Photo by Geoffrey Dicker

The Lonely Island stopped by Late Night with Jimmy Fallon on Thursday to perform their Adam Levine/Kendrick Lamar collaboration “YOLO.” The Roots backed them up, while Fallon joined in for the hook in place of Levine and Black Thought assisted for Lamar's verse. The video can be seen below.

Akiva Schaffer, Jorma Taccone and Andy Samberg were born and raised in the Bay Area during the rise of the Hyphy music movement. Brought up on a healthy diet of Eddie Murphy, movies paired with E-40 and Too $hort albums, the three met in middle school, forming a bond over their similar interests. Years later, the trio would form the comedy rap group, The Lonely Island, something that was never intended to become what it is today.

The trio combined their love of comedy and hip-hop during their time on the hit NBC show, Saturday Night Live.


“The very notion of rapping for comedy is a very fine line and we try and be really careful about how we walk it because when it’s not done right, it’s like the thing we hate the most in the world ... the joke is that we’re white nerds rapping,” says Samberg.

That white-nerds-rapping thing took off after The Lonely Island released a video for “Lazy Sunday” as an SNL digital short. Samberg was shocked by the response, not expecting the video to become an instant hit as the rap racked up millions of views on YouTube. The comedians took the success and rode it to three full albums, Emmy wins and Grammy nominations. As their third studio album, The Wack Album, was released in June, the trio have never changed their process for turning jokes into a full-fledged hip-hop genre.

It all starts with a joke. The guys are not interested in delivering something that could be considered corny or insulting to their favorite style of music. Schaffer is not willing to just throw something out in a song without a purpose behind it. “There has to be a joke and then rap, R&B, pop is the vessel in which we deliver the joke.” Taccone notes that as pop music and rap music change, they try and change with it, twisting their references to modern day.

The content of the The Wack Album certainly fits the bill for feeling more 2013 in terms of the themes in each song. The Lonely Island has earned a reputation for daring lyrical content (“Motherlover” or “The Creep”), but on their third effort, the songs feel slightly less bombastic. Referencing things like YOLO or Spring Break parties, the jokes are more developed and well-written. They push silliness to new extremes while also working in a few socially-conscious topics like gay marriage.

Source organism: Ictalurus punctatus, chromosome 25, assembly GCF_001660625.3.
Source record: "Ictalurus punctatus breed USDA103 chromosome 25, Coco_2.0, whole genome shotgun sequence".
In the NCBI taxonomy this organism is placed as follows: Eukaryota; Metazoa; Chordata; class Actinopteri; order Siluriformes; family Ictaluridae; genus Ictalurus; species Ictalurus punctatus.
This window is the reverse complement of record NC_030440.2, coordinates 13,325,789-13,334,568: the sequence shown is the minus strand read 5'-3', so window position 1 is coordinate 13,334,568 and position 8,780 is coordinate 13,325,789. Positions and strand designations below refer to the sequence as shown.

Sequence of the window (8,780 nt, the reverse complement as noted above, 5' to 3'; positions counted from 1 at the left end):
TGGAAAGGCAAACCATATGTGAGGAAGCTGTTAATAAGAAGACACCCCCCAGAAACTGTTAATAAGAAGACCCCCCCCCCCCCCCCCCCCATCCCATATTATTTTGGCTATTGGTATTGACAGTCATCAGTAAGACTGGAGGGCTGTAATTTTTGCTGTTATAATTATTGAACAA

“I wouldn’t say we try and push the envelope in terms of shock value, but certainly try and think of different jokes so it doesn’t feel stale and we try and think of different ways to construct a comedy song,” says Taccone.

Stale is certainly something The Wack Album is not. Despite already having two albums under their belt, the group finds a way to keep the jokes fresh and the listener on their toes. No longer having to adhere to the busy schedule that comes with SNL, The Lonely Island took its time making sure it truly produced a record it was proud of and something the people wanted.

The trio thinks their longtime friendship with one another is what makes these albums truly come together. They remain each other’s checks and balances. If two people laugh at a joke, it stays in the song. If two people do not laugh, the joke is thrown out.

“It’s harder in some ways because you can’t get away with anything because you know everything about one another. We have all the same references. There is no learning period about what is going to work, we can just hit the ground running,” explains Taccone.

As usual, the tracklist features a list of marquee names ranging from Robyn to Kendrick Lamar, Adam Levine, Kristen Wiig and Hugh Jackman. Some collaborations were easier to come by than others. Jackman was brought in for a collaboration after meeting Samberg at a New York Knicks’ basketball game. Others passed on songs because the lyrical content pushed their boundaries too much.

The comedians are very aware that some guests are more willing to get raunchy than others. Schaffer says, “We’re very conscious of the different personalities, if someone doesn’t want to curse as much, or if someone doesn’t want to play with their image too much.”